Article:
A set is mutable by adding or removing elements, and a single item can be changed without changing the rest of the set. For example, if a parent changes the name of a baby, the child’s name will remain the same. A mutable object can only be modified once. The parent object must also be mutable. The parent object must be mutable before it can be inherited.

Immutable Data Types

The objects whose values can’t be changed after the creation of the objects are known as immutable data types. The values can’t be changed: you can’t add more items to the object, delete more items from the object, or assign new values to the object.

For example, let’s consider Python’s tuple data structure for a moment. Tuples are immutable objects:

>>> t = (1, 3, 9)  # at first there are 3 elements in the tuple
>>> t[0] = 32      # changing value of index results in an error
Traceback (most recent call last):
  File "<pyshell#4>", line 1, in <module>
    t[0] = 32      # changing value of index results in an error
TypeError: 'tuple' object does not support item assignment
>>> 

When the value is tried to change, Python raises an error.

Considerations Immutable Data Types

In Python, there are several immutable data types: list, tuple, string, float, and frozen sets. A tuple can contain many objects. A string represents a single character, and a float is a set of floats. These are called immutable objects. You can also create a tuple containing a variable and its values.

As you can see, both tuples and objects in Python are immutable. In other words, you can’t change a tuple’s value. If you want to change the value of a string, you must use an immutable tuple. It is best to use the tuple when you need to resize or rename it. Once you’ve done that, it’s time to save the tuple.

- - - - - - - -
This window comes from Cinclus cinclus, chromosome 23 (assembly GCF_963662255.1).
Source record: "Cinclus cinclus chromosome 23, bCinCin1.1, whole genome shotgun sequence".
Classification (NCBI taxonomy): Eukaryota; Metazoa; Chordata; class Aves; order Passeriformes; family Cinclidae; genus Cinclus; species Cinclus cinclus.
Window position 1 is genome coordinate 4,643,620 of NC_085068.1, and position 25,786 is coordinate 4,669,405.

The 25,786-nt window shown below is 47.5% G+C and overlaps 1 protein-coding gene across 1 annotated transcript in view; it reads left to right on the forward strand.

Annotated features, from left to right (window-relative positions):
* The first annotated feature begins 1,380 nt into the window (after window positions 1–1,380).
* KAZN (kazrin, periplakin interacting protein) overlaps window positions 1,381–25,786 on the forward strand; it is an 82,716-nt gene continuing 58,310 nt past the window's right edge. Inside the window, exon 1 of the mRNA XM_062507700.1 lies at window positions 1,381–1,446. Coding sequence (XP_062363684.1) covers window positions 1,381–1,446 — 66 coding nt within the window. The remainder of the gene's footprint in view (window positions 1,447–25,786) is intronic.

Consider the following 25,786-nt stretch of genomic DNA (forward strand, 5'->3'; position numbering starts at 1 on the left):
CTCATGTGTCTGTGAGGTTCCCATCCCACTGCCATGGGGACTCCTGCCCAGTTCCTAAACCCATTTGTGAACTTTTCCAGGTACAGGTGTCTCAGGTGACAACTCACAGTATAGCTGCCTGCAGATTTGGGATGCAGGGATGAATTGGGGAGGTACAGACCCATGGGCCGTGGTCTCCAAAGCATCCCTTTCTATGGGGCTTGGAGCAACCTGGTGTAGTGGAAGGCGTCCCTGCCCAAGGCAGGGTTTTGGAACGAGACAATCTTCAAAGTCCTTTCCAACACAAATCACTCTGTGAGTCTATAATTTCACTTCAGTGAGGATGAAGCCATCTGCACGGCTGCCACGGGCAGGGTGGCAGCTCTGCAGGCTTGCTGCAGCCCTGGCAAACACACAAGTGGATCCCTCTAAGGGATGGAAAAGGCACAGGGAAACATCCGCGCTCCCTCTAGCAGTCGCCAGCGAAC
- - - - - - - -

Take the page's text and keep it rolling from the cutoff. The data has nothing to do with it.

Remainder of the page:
Immutable objects can’t be changed by a reference. Changing an object’s values is impossible. Instead, you must copy it to another variable. Then you need to assign a new object to the mutable version. When you change the value, you need to create a new one. This way, your Python code will not be affected. This will prevent the variable from being a duplicate of an immutable object.

Mutable vs Immutable

Python mutable is different from immutable in that you can change the data stored in it. Because it doesn’t need to be changed, it’s much faster to access than immutable objects. A mutable variable can be easily changed, while an immutable one can’t be changed. It’s easy to modify a tuple, but you have to make sure that you use the right kind of object.

In Python, all data is represented as an object. The variable’s type tells the type of operation it supports and where it can be stored. A mutable object is a value-based object. This means that it can be manipulated. Immutable objects are fixed, so they can’t be modified.

  • Tuples are immutable. You can’t change the size, color, or shape of the tuple and the content. You can’t change the order of the items in a tuple.
  • A float object is immutable. When you change a float, the value is permanent.
  • A string is immutable, so you can’t rename a string.

But a list, set, or array is mutable—it can be changed after creation.